Do you have any early memories of artistic activity?
I have always been a creative person but I haven’t always been in the same discipline.
When I was 14 I was working as a make-up artist. I worked on special effects as well.
I also worked for a make-up company and I did marketing for them and on occasions I would do some graphic design.
What about school. Did you do art at school?
When I was in high school I did an apprenticeship in graphic design but I sort of fell out of love with graphic design.
At school, I was very into sculpture. I would make latex masks and apply make-up to them and that would be my assignment which I would hand in. I didn’t do drawing or painting though. I wasn’t interested in that side of art.
After school, as I said, I did end up working in sales and marketing and wasn’t being directly artistic.
So you were moving away from being creative?
Not completely, but I went through a very difficult period in my life; 24 years old, a relationship ended, I had to move house, I couldn’t work out exactly where I was heading and I developed high levels of anxiety. I always had difficulties with anxiety but this was an extremely difficult period.
Someone suggested to me that I take up some artistic activity to slowly improve how I was feeling. I started to go outside, to go to the beach, to draw, to take my mind off the difficulties I was having. The point was to get my mind occupied by something other than what was troubling me.
Art was therapeutic?
Yes, initially. I started off trying to do portraits and I wasn’t very good at that. I then worked on mandalas – line drawings. They seem so simple, but as you build up the lines you create fantastic pictures and I really enjoyed that.
I would go to Burleigh Headlands and set up there, listen to music and draw; basically things that meant something to me. I was in my own world and enjoying being outdoors and being creative. Eventually I decided to get a big sheet of plywood and I worked on a much larger painting.
While I was doing this, as time went by, people would come past and ask if they could buy my artwork. That was great but I really wasn’t set up for that.
Did you organise to start selling your art at that point?
I wasn’t really able to do that at the beginning. People would ask me for my paintings but I tended to just give them away rather than charge for them. I was still doing the art work for the love of it.
I eventually set up a Market Stall and tried to sell my paintings that way. My first attempt didn’t work out because I didn’t sell anything.
That must have been a disheartening?
It was. It felt like I had gone backwards at that point. I didn’t do any painting for a couple of weeks after that.
What inspired you to keep going?
On Valentine’s Day I was by myself and I went to the beach and was going to paint again. I met a homeless man and he spoke to me and gave me some crystal rocks; he enjoyed searching for them and they meant something to him and he gave them to me because he wanted to share with me what he did.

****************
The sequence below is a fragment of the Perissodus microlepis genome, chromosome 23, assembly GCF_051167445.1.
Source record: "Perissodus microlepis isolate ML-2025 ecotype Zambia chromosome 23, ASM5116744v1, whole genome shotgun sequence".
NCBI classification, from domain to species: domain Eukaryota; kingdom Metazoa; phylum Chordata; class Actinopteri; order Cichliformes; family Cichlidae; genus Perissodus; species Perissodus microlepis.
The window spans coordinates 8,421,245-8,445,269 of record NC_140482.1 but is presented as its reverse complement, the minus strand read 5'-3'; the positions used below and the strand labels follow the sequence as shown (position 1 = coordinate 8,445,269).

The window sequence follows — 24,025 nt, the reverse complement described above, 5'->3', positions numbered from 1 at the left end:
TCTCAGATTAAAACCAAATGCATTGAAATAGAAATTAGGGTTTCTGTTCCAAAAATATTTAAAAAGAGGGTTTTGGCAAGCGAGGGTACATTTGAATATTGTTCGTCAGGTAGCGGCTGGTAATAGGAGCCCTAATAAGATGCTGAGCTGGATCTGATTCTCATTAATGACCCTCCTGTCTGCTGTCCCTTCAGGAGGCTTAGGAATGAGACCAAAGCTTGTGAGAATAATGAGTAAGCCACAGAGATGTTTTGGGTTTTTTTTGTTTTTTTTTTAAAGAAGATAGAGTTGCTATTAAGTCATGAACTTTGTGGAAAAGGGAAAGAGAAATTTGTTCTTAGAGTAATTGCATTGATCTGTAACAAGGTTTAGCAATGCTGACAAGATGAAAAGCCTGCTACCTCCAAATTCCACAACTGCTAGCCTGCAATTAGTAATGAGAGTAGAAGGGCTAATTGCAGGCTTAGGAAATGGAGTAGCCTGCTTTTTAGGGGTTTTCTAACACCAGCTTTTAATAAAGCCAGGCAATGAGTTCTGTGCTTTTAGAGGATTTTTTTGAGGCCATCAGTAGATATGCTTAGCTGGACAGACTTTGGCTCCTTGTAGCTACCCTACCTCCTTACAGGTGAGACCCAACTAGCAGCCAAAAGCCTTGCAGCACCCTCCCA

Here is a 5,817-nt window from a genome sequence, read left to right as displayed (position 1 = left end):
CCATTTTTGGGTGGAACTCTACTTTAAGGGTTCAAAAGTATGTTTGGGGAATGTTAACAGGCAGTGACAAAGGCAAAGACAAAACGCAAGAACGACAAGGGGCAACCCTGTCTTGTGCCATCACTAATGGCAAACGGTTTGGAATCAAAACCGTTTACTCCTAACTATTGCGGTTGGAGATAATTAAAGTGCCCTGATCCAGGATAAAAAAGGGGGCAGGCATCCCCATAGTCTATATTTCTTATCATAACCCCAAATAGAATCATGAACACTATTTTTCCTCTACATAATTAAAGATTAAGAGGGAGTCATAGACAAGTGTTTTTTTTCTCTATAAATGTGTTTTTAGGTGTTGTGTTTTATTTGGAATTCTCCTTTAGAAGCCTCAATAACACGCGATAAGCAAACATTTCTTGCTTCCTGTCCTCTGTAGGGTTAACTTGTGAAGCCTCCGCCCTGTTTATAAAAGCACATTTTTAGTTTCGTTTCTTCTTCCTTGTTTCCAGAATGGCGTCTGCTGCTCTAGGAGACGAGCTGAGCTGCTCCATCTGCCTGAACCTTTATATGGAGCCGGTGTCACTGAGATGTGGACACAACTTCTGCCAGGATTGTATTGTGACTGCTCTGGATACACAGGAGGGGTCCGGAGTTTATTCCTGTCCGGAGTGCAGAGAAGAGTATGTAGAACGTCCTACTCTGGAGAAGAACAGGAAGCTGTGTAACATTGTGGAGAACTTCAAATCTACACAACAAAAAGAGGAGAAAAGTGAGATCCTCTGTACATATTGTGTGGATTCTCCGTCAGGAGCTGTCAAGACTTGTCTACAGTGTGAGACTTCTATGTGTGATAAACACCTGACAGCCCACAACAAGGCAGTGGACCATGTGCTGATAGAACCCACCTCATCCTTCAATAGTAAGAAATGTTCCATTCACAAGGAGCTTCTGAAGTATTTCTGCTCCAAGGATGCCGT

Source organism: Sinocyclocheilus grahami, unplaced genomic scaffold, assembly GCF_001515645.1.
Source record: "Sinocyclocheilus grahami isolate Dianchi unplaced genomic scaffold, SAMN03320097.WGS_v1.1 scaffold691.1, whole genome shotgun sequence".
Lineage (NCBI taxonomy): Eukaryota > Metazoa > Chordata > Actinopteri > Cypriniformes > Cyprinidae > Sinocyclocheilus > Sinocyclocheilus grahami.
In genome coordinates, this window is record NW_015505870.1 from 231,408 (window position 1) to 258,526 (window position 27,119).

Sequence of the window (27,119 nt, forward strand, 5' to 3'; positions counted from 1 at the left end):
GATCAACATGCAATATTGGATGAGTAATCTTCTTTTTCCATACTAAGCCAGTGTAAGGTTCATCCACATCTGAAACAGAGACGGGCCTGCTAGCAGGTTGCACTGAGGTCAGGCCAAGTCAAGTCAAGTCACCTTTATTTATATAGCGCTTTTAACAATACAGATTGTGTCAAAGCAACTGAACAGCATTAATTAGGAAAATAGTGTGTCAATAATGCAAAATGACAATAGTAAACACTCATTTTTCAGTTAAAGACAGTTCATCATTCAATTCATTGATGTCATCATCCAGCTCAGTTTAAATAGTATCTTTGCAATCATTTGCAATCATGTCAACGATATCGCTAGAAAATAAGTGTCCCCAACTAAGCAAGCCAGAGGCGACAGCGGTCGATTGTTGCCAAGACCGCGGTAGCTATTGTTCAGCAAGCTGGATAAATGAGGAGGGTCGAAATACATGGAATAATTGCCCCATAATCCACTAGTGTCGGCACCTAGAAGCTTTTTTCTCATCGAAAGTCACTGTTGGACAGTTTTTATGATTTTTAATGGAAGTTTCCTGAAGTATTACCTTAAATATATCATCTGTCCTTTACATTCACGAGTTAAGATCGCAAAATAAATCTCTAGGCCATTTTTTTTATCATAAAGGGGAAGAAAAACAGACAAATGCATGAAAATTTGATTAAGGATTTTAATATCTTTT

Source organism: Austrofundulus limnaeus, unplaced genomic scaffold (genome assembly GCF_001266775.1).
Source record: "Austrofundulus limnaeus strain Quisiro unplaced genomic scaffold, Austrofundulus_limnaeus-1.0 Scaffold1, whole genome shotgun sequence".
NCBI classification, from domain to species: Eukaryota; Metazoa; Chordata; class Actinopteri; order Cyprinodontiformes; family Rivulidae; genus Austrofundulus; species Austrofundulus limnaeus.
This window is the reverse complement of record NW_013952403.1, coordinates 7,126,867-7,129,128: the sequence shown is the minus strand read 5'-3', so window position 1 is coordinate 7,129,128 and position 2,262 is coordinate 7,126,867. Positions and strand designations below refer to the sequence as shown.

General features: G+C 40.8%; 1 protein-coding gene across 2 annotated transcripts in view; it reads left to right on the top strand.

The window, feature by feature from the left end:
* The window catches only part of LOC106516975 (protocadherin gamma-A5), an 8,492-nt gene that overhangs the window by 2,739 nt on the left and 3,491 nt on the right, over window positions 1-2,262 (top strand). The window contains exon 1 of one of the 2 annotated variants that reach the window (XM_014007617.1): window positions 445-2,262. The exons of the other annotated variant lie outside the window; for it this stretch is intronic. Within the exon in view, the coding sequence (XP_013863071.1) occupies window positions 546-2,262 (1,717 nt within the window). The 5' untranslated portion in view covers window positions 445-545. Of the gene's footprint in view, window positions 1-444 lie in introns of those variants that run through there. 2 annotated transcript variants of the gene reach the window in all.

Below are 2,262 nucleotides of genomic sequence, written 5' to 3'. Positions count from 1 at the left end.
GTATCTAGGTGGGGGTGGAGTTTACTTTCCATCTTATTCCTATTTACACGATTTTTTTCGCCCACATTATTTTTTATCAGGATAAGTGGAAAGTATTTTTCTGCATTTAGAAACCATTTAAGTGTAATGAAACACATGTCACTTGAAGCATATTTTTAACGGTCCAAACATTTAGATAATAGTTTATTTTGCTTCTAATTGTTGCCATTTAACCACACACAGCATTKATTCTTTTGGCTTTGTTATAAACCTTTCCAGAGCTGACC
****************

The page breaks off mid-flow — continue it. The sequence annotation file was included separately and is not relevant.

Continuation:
That was a Time Stamp moment for me. At that point I realised that I should to do something I love, and to follow the direction regardless of setbacks.
I started to work on building my own profile and letting people know about what I was doing and what journey I was on as well.
Is this when you started to use Instagram?
I had been using Instagram but not quite to the extent that I use it now. I did decide that Digital Marketing would be the platform that would work well for me.
The break came when I was at a surf event and a famous surfer, Joel Parkinson, came up to me and I asked if I could work on a design for his surfboard. Things built slowly from there. People would contact me on Instagram to see if I was going to be painting at Burleigh Headlands. I would get some small commissions, nothing substantial but I was getting work.
How do you move forward from that position?
Another break came when I saw a blank wall at a pub, the Wildernis Bar and Café at Palm Beach, and asked if I could paint on that wall. The owners offered me the wall and that forced me to work out how exactly you could make that happen. At the time though, I didn’t know how to scale up the painting or what paints to use or the techniques that were needed but I just set my mind to it and made it happen.
The mural was a line drawing of a giant Eagle which I think you can see from the highway as you drive past and the Wildernis people use that image on their social media quite a lot.
You seem to like being thrown into the deep end?
The Wildernis job gave me a lot of confidence and it also gave me a portfolio. I started to chase work and people started to come to me.
I was asked to paint in people’s houses. I would go into other café’s and ask the owners if I could do work for them. I was asked to do other murals.
I got very lucky when I met a good paint supplier. I was able to get access to paints from Ironlak Art & Supplies and that worked out very well. It meant that I could look at doing larger works and know that I could get the materials to complete them.
You were one of the artists selected to work on paintings for the Commonwealth Games at the Gold Coast?
The Water Walls project was one of The Gold Coast City Council’s largest ever urban art projects. They selected nine artists from around Australia to transform existing infrastructure into something attractive and which reflected the unique character of the Gold Coast.
How that came about was that I had contacted my local councils and I said that I would like to work in community arts. That led to me finding out about the Water Walls project. I sent in my information to the bodies that dealt with the applications and I was selected to put up one of my paintings.
I worked on a small site initially and then I was selected to do a very large site. It took 2 weeks of solid painting to create the work for the Commonwealth Games.
Part two of this article can be found here